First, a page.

In travel, there is foreignness and familiarity. It’s like flipping a coin, you get one or the other. The most fascinating part? The sense of wonder and surprise.


Every so often, when the occasion arises, I would find myself traveling to one of my favorite European cities. I never get tired of visiting Vienna.

For the last ten years, I have made pilgrimages to Austria’s capital. Each visit reveals a different side of the city. A new enriching experience.

My early trips had been about rushing to see the sights, but the later ones mellowed into a comforting rhythm.

I would walk around my neighborhood after arriving, making mental notes as to where I would go to buy my coffee and croissant, which metro or tram I would take the next day. Perhaps there’s a decent pub nearby, a restaurant that’s cheap and cheerful or an indie art exhibit that I need to see. But I’ll be most happy if I stumble on a shaded park or a place to do my groceries where “zweite kassa, bitte!” is a familiar battle cry. 

Like their enduring Wienerschnitzel, the Viennese are creatures of habit. “Des homma imma scho so gmocht” as they say here. It’s the way we’ve always done things. So while in Vienna, no matter what the season is, I have become accustomed to stick to a common gemütlichkeit routine.

On regular days, I would treat myself to a hearty breakfast at Ulrich in Sankt-Ulrichs-Platz in the trendy 7th district. I’d ask for a Leberknödel soup whenever I can, as a starter for lunch. Then it’s a toss-up between a salad or the day’s special.

I like to hop on a bus or take the tram to Türkenschanz Park for a brief retreat and revel in its undulating lush meadows and graceful little walkways. Sometimes, I go in the opposite direction to visit Mozart’s grave.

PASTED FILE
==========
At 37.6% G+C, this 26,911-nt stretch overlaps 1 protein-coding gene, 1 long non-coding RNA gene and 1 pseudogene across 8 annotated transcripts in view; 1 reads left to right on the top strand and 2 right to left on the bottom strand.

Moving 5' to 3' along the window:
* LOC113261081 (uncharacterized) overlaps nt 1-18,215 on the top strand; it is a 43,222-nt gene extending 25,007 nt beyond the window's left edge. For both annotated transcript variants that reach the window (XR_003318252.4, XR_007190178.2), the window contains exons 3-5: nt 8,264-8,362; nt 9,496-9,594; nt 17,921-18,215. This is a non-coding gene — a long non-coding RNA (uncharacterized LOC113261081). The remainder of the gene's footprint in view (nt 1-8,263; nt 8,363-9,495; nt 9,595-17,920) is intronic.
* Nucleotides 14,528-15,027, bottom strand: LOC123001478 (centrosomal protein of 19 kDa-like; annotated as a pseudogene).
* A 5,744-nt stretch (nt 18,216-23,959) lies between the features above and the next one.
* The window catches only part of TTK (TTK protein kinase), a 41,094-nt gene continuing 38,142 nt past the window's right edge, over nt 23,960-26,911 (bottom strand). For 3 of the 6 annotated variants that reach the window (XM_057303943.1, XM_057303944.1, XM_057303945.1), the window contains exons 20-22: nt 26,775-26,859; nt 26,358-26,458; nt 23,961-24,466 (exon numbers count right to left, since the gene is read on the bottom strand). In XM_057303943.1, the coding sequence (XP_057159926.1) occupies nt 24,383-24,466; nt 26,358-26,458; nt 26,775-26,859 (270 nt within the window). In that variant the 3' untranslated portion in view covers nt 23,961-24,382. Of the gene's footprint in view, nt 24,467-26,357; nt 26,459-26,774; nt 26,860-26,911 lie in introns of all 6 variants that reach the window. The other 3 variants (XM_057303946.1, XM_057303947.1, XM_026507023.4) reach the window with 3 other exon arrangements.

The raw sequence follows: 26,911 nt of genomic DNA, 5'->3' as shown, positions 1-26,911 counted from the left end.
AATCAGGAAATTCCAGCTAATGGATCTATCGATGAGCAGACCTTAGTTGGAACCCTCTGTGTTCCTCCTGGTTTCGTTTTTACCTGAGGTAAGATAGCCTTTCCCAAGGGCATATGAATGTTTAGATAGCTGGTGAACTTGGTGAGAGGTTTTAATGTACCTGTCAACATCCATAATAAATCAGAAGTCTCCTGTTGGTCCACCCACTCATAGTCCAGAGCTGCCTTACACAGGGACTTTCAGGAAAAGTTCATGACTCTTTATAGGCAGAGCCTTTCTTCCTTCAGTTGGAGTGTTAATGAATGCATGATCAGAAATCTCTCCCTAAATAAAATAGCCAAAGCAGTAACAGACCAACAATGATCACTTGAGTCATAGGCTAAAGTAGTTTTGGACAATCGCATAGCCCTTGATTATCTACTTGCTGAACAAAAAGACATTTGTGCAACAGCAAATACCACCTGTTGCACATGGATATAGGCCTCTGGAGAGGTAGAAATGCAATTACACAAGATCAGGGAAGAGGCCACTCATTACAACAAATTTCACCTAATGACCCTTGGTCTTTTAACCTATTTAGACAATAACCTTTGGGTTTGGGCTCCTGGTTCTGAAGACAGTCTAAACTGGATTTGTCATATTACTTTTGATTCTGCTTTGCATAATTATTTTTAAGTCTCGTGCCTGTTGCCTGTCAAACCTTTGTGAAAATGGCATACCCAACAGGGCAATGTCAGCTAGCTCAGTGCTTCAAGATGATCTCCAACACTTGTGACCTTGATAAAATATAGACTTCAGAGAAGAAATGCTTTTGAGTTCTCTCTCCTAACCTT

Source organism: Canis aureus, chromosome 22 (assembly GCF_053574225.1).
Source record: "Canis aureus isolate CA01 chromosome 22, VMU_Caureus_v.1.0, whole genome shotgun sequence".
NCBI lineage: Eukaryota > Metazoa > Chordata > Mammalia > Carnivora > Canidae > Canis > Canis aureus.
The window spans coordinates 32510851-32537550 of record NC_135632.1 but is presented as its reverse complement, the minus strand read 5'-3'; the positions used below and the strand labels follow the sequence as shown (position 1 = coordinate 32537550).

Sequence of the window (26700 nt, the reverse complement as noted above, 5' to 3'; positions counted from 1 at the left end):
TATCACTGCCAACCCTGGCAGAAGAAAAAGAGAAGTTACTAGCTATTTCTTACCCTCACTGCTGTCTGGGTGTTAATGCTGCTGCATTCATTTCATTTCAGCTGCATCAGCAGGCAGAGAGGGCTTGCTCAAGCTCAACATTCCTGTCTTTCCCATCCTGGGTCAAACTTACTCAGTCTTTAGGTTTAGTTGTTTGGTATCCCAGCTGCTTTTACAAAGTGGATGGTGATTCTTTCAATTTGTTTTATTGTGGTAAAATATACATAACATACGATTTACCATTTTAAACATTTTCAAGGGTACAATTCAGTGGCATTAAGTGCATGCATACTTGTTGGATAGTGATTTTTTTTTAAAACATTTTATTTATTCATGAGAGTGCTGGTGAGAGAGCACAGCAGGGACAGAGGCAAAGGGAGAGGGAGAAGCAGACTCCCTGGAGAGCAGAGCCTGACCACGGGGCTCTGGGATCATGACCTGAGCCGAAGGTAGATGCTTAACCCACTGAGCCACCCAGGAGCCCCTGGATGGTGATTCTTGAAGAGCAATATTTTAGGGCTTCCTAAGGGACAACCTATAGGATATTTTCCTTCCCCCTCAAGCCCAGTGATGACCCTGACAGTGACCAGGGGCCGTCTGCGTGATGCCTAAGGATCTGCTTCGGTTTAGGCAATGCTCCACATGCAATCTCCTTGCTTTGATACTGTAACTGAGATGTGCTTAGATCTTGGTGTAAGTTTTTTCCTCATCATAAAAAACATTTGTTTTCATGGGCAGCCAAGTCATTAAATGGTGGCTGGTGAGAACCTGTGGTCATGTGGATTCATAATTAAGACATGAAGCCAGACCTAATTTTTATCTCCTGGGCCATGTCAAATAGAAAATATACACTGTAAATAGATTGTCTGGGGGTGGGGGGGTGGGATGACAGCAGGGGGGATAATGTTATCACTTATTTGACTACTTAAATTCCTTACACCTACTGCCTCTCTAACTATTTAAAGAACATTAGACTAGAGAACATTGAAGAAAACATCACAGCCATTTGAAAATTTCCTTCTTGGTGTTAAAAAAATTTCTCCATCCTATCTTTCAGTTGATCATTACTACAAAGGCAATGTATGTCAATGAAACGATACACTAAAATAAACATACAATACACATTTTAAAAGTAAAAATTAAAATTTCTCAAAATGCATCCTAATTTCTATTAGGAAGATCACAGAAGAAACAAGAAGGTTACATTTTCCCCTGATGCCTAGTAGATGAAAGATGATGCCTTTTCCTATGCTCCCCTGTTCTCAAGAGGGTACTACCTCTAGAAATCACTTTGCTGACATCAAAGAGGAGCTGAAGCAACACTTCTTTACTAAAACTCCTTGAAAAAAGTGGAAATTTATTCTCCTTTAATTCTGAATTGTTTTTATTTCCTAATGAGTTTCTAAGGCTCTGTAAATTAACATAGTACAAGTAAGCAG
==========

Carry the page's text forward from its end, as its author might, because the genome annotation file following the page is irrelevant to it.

Oftentimes I stop for coffee at Kafka or Café Landtmann, once frequented by Freud. Although I prefer sipping tea at Vollpension, an old-fashioned café run by charming geriatrics in the city’s first district.

At Amerlingbeisl, where locals gather under a leafy covered courtyard for late afternoon drinks, I call everyone ‘oida’ and casually slip the word in every conversation. Summer is all about heurigers and splaying like a sun-drenched linen at the Copacabana Beach on the banks of the Danube. Come autumn, a ride at Prater.

Establishing a ritual whenever I’m visiting a foreign city allows me to exert a kind of familiarity. It’s like placing markers that help us connect and feel that we are, once again, in a place we’ve been before. A place not too far from home.

Hope you enjoy these vignettes of the city.  Probably not your typical postcards but most certainly a very typical day in Vienna

Vienna cityscape

Ordinary summer day in Vienna

“Vienna was the city of statues. They were as numerous as the people who walked the streets. They stood on the tip of the highest towers, lay down on stone tombs, sat on horseback, kneeled, prayed, fought animals and wars, danced, drank wine and read books made of stone. They adorned cornices like the figureheads of ships. They stood in the heart of fountains glistening with water as if they had just been born”.

― Anaïs Nin

The world inside Vienna's public buses

One of the many coffee houses in Vienna

…as I ran I reflected that the city through which I was running, dreadful though I had always felt it to be and still felt it to be, was still the best city there was, that Vienna, which I found detestable and had always found detestable, was suddenly once again the best city in the world, my own city, my beloved Vienna, and that these people, whom I had always hated and still hated and would go on hating, were still the best people in the world: I hated them, yet found them somehow touching—I hated Vienna, yet found it somehow touching—I cursed these people, yet could not help loving them—I hated Vienna yet could not help loving it.

And now, as I ran through the streets of the Inner City, I thought: This is my city and always will be my city, these are my people and always will be my people…

― Thomas Bernhard

The Copacabana city summer beach in Vienna

One of the many traffic signs displaying equality

The Prater Iconic Ferris Wheel

“You need some reason why Beethoven, Mozart, and Haydn in the 18th century all flocked to Vienna. What was it about Vienna? They must have known on some level that that is where they would flourish. It’s what biologists call selective migration.”

― Eric Weiner

Night time in the city

Do you have a favorite city that you like to travel to time and again? Any particular routine or habit that makes settling into a foreign place almost feels like home? Feel free to share them below and love to hear from you 😉 Happy travels!